Jason Jones, MD
Implanting an intraocular lens (IOL) in the absence of capsule support is complex surgery with many different options. Techniques described include anterior chamber IOL placement, iris-sutured 3-piece posterior chamber IOLs (PCIOLs), and scleral-fixated PCIOLs. Scleral fixation can be achieved either with scleral sutures or intrascleral haptic fixation.1–5 A more recently described technique is the double-needle flanged intrascleral haptic fixation technique for placing a 3-piece IOL in the posterior chamber of an eye without capsular support. Shin Yamane of Japan introduced this concept first in 20146 and then with refinement and simplification in 2016, while winning the American Society of Cataract and Refractive Surgery Film Festival Grand Prize.7 Yamane’s technique was also published in 2017.8 This IOL placement technique permits the use of a routine PCIOL without sutures, conjunctival dissection, or glue application and has rapidly gained interest and use around the world. The elegance of double-needle intrascleral haptic fixation is due to the economy of materials and time efficiency of the procedure; however, the apparent simplicity of this technique belies subtleties that can lead to difficulty and potential complications. This chapter will describe some of the complications and challenging issues for double-needle flanged intrascleral haptic fixation.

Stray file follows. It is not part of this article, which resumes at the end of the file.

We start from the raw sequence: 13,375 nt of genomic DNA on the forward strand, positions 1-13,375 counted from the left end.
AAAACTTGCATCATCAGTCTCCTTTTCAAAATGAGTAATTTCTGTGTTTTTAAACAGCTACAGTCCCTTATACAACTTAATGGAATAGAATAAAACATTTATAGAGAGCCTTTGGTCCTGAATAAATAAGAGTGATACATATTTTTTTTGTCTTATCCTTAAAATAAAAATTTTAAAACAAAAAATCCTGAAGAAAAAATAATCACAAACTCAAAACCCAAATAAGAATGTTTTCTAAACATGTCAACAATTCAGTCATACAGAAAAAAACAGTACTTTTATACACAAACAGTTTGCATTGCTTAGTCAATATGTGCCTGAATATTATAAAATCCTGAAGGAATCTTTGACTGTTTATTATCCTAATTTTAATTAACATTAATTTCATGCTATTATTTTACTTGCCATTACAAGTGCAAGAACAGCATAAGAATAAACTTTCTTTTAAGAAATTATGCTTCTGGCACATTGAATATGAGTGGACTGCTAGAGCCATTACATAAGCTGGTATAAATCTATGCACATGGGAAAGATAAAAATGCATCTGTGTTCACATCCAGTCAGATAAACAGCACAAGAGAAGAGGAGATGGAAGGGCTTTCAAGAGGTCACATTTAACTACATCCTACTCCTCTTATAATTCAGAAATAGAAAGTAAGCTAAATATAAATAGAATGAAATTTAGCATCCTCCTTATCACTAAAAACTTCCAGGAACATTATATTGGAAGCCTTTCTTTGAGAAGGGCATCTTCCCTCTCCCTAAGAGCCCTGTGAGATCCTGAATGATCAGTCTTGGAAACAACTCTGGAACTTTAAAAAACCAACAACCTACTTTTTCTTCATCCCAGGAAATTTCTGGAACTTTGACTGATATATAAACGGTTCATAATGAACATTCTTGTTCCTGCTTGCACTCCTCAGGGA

Preparing the Eye
A thorough anterior vitrectomy is imperative to avoid entanglement of the IOL in vitreous with subsequent inflammation, potential cystoid macular edema, or retinal tear or detachment. This may be best accomplished with a pars plana entry site for the vitrector in order to adequately remove vitreous posterior to the iris. A trocar is preferred for its advantage of scleral entry without surface dissection whereas a microvitreoretinal blade would require conjunctival opening and scleral suture closure. A limbal bimanual anterior vitrectomy may risk inadequate removal of the anterior vitreous. Staining of vitreous using diluted triamcinolone acetonide will ensure complete removal of vitreous anterior to the iris due to enhanced visualization.9 If a pars plana vitrectomy has been performed at a previous surgery, then careful inspection at the slit lamp and indirect ophthalmoscopy preoperatively may allow one to forgo vitrectomy while performing a secondary IOL implantation with the double-needle intrascleral haptic fixation technique.
Marking Entry Sites and Wounds